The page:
The Security Service reduced the threat level to Great Britain from Northern Ireland-related terrorism from substantial to moderate. This means that a terrorist attack is possible, but not likely.
In a written statement to Parliament, the Home Secretary Amber Rudd said:
Despite the change which has been made today, there remains a real and serious threat against the United Kingdom from terrorism and I would ask the public to remain vigilant and to report any suspicious activity to the police regardless of the threat level.
The decision to change this threat level is taken by the Security Service independently of ministers and is based on the very latest intelligence, considering factors such as capability, intent and timescale. Threat levels are kept under constant review.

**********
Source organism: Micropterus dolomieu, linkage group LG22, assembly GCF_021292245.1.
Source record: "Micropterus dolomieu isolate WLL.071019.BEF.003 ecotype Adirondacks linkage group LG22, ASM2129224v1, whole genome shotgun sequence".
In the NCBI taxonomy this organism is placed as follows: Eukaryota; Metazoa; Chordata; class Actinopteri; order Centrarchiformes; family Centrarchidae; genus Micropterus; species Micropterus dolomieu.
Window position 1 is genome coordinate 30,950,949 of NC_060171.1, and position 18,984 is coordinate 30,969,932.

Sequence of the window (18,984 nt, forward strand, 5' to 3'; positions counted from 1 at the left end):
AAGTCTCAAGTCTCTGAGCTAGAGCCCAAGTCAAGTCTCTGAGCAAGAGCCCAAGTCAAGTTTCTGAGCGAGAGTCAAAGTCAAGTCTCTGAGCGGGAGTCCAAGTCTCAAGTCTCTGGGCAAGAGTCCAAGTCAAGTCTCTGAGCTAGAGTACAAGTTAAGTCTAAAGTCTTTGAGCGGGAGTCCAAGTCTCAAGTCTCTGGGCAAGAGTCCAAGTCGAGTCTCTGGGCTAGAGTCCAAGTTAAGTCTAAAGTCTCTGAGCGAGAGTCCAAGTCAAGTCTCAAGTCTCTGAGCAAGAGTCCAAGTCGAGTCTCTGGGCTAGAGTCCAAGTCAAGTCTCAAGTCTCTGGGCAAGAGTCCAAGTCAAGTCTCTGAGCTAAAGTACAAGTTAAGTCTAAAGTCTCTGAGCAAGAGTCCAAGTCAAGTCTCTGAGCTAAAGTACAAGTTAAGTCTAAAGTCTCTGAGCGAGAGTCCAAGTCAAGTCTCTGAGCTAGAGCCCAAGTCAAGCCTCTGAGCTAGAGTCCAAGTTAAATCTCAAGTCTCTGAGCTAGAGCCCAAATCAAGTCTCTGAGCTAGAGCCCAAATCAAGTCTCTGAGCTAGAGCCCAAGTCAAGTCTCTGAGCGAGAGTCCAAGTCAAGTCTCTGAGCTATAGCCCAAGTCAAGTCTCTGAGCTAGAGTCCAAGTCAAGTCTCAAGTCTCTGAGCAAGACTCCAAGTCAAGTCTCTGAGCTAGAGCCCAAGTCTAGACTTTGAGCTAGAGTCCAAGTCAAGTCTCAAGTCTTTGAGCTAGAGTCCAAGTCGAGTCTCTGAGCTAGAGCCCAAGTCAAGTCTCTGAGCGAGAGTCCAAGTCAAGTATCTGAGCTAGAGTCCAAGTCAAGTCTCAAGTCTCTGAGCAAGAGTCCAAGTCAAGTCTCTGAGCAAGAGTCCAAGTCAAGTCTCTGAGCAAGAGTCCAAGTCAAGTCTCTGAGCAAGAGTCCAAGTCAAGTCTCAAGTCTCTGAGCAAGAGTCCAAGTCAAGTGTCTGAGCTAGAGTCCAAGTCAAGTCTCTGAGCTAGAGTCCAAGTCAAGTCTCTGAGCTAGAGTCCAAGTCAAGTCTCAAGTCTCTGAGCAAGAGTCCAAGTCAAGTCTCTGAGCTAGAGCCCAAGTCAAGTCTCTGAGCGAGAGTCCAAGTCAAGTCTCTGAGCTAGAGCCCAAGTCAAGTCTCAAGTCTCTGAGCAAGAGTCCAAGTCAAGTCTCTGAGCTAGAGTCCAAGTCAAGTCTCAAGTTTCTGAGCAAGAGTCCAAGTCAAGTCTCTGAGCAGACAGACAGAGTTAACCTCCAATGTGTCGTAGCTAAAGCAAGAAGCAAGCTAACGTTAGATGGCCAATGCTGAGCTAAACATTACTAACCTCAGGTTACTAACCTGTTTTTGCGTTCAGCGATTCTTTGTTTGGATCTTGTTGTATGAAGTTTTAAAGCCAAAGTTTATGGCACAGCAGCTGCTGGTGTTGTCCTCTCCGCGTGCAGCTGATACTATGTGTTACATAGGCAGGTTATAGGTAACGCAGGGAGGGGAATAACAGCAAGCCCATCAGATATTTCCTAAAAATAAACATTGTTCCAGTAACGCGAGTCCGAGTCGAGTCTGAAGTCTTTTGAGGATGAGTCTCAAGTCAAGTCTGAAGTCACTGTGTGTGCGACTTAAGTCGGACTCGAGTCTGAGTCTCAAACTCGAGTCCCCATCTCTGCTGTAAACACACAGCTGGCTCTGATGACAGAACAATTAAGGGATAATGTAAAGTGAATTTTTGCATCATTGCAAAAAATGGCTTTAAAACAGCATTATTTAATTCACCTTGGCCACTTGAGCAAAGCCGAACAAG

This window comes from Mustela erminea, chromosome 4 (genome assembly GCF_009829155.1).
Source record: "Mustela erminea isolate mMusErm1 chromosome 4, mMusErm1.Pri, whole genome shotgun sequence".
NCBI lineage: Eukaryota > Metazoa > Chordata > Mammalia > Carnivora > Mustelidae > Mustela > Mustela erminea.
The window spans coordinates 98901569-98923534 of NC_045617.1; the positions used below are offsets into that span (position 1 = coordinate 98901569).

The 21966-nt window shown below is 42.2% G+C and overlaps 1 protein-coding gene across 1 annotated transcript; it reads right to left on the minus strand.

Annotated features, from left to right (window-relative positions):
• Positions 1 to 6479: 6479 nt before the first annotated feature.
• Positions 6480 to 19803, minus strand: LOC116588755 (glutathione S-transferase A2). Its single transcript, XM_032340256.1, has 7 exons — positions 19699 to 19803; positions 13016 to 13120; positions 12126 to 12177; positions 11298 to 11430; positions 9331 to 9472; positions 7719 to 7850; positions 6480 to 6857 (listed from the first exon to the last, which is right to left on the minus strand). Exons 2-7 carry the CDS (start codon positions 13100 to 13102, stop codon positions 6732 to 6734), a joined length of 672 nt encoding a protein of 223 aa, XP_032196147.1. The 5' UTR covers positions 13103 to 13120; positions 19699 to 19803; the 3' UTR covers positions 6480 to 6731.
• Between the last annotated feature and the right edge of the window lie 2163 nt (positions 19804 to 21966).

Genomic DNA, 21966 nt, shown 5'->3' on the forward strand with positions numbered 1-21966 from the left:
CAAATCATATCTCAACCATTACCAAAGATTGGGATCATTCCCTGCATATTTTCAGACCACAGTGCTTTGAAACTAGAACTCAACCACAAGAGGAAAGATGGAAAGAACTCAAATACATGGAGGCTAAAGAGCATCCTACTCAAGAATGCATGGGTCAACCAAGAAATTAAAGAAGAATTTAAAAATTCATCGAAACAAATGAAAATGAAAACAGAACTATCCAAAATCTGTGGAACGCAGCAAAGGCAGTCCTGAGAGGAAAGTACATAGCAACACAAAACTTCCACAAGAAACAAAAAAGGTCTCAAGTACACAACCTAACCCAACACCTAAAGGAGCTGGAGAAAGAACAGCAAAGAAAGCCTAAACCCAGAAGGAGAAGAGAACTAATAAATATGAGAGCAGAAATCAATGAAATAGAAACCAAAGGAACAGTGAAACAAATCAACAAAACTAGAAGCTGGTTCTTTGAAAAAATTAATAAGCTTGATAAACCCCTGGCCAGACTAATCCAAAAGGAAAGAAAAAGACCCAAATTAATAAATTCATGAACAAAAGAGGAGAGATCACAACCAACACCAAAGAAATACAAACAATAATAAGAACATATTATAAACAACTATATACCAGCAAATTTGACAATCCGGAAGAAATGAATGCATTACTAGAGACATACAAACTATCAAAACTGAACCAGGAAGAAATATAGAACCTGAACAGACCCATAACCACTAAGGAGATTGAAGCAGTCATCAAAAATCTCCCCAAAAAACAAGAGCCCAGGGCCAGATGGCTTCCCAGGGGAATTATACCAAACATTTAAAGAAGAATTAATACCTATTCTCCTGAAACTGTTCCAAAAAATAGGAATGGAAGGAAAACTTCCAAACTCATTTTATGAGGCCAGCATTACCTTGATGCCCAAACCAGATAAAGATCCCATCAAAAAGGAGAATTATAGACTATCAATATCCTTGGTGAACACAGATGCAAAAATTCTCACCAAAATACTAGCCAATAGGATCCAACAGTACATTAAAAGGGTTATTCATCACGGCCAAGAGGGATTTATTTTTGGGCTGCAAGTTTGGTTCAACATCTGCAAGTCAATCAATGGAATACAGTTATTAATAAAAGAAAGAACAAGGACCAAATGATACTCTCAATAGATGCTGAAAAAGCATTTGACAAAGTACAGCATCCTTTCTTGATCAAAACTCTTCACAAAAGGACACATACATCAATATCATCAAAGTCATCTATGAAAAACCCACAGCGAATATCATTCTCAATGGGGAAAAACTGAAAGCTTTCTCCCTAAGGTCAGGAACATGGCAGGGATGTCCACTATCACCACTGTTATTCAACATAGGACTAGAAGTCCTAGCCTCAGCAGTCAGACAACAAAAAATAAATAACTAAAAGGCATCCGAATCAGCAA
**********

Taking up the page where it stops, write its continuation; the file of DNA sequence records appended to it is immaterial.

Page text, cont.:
The threat level to the UK from international terrorism remains at SEVERE, and the threat level to Northern Ireland from Northern Ireland-related terrorism also remains at SEVERE, meaning that an attack is highly likely.
Threat levels are designed to give a broad indication of the likelihood of a terrorist attack. They are a tool for security practitioners working across different sectors and the police to use in determining what protective security response may be required.
They also keep the public informed and give context to the protective security measures encountered every day.
There is more information about terrorism threat levels in the UK on the MI5 website.